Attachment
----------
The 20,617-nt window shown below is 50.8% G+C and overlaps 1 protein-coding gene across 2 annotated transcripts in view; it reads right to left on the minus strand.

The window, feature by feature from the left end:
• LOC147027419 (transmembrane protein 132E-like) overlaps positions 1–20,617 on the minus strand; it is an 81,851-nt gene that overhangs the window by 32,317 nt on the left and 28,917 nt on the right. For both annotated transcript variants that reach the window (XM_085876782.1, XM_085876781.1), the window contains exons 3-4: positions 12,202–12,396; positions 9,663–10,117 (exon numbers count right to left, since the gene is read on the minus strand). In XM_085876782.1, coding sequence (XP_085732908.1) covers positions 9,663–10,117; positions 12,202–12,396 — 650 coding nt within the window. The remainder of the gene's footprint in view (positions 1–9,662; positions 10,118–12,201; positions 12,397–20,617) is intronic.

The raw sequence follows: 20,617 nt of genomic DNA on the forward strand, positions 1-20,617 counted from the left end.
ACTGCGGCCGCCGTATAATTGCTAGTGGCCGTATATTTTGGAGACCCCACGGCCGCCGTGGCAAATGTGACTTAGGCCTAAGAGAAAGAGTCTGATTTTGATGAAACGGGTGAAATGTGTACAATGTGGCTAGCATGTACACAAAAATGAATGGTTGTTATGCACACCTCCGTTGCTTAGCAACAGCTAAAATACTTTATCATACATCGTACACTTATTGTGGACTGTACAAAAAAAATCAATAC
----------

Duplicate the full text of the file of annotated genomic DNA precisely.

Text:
The 20,617-nt window shown below is 50.8% G+C and overlaps 1 protein-coding gene across 2 annotated transcripts in view; it reads right to left on the minus strand.

The window, feature by feature from the left end:
• LOC147027419 (transmembrane protein 132E-like) overlaps positions 1–20,617 on the minus strand; it is an 81,851-nt gene that overhangs the window by 32,317 nt on the left and 28,917 nt on the right. For both annotated transcript variants that reach the window (XM_085876782.1, XM_085876781.1), the window contains exons 3-4: positions 12,202–12,396; positions 9,663–10,117 (exon numbers count right to left, since the gene is read on the minus strand). In XM_085876782.1, coding sequence (XP_085732908.1) covers positions 9,663–10,117; positions 12,202–12,396 — 650 coding nt within the window. The remainder of the gene's footprint in view (positions 1–9,662; positions 10,118–12,201; positions 12,397–20,617) is intronic.

The raw sequence follows: 20,617 nt of genomic DNA on the forward strand, positions 1-20,617 counted from the left end.
ACTGCGGCCGCCGTATAATTGCTAGTGGCCGTATATTTTGGAGACCCCACGGCCGCCGTGGCAAATGTGACTTAGGCCTAAGAGAAAGAGTCTGATTTTGATGAAACGGGTGAAATGTGTACAATGTGGCTAGCATGTACACAAAAATGAATGGTTGTTATGCACACCTCCGTTGCTTAGCAACAGCTAAAATACTTTATCATACATCGTACACTTATTGTGGACTGTACAAAAAAAATCAATAC